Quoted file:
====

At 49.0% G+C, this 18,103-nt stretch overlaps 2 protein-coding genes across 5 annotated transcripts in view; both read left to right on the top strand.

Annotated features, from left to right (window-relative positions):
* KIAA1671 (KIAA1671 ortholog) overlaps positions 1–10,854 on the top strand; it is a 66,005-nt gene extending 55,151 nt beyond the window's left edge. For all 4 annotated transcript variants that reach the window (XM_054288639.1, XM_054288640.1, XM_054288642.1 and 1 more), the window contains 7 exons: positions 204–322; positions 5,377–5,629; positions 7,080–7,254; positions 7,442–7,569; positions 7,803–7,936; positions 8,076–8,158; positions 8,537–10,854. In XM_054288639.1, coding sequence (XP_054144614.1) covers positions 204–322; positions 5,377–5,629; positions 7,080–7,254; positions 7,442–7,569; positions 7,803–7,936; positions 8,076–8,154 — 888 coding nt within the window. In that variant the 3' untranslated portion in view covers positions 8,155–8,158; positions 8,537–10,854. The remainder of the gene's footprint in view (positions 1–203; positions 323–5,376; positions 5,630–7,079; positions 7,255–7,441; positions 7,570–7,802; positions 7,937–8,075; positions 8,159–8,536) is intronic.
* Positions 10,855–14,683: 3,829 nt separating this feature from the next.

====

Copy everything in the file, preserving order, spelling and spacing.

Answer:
At 49.0% G+C, this 18,103-nt stretch overlaps 2 protein-coding genes across 5 annotated transcripts in view; both read left to right on the top strand.

Annotated features, from left to right (window-relative positions):
* KIAA1671 (KIAA1671 ortholog) overlaps positions 1–10,854 on the top strand; it is a 66,005-nt gene extending 55,151 nt beyond the window's left edge. For all 4 annotated transcript variants that reach the window (XM_054288639.1, XM_054288640.1, XM_054288642.1 and 1 more), the window contains 7 exons: positions 204–322; positions 5,377–5,629; positions 7,080–7,254; positions 7,442–7,569; positions 7,803–7,936; positions 8,076–8,158; positions 8,537–10,854. In XM_054288639.1, coding sequence (XP_054144614.1) covers positions 204–322; positions 5,377–5,629; positions 7,080–7,254; positions 7,442–7,569; positions 7,803–7,936; positions 8,076–8,154 — 888 coding nt within the window. In that variant the 3' untranslated portion in view covers positions 8,155–8,158; positions 8,537–10,854. The remainder of the gene's footprint in view (positions 1–203; positions 323–5,376; positions 5,630–7,079; positions 7,255–7,441; positions 7,570–7,802; positions 7,937–8,075; positions 8,159–8,536) is intronic.
* Positions 10,855–14,683: 3,829 nt separating this feature from the next.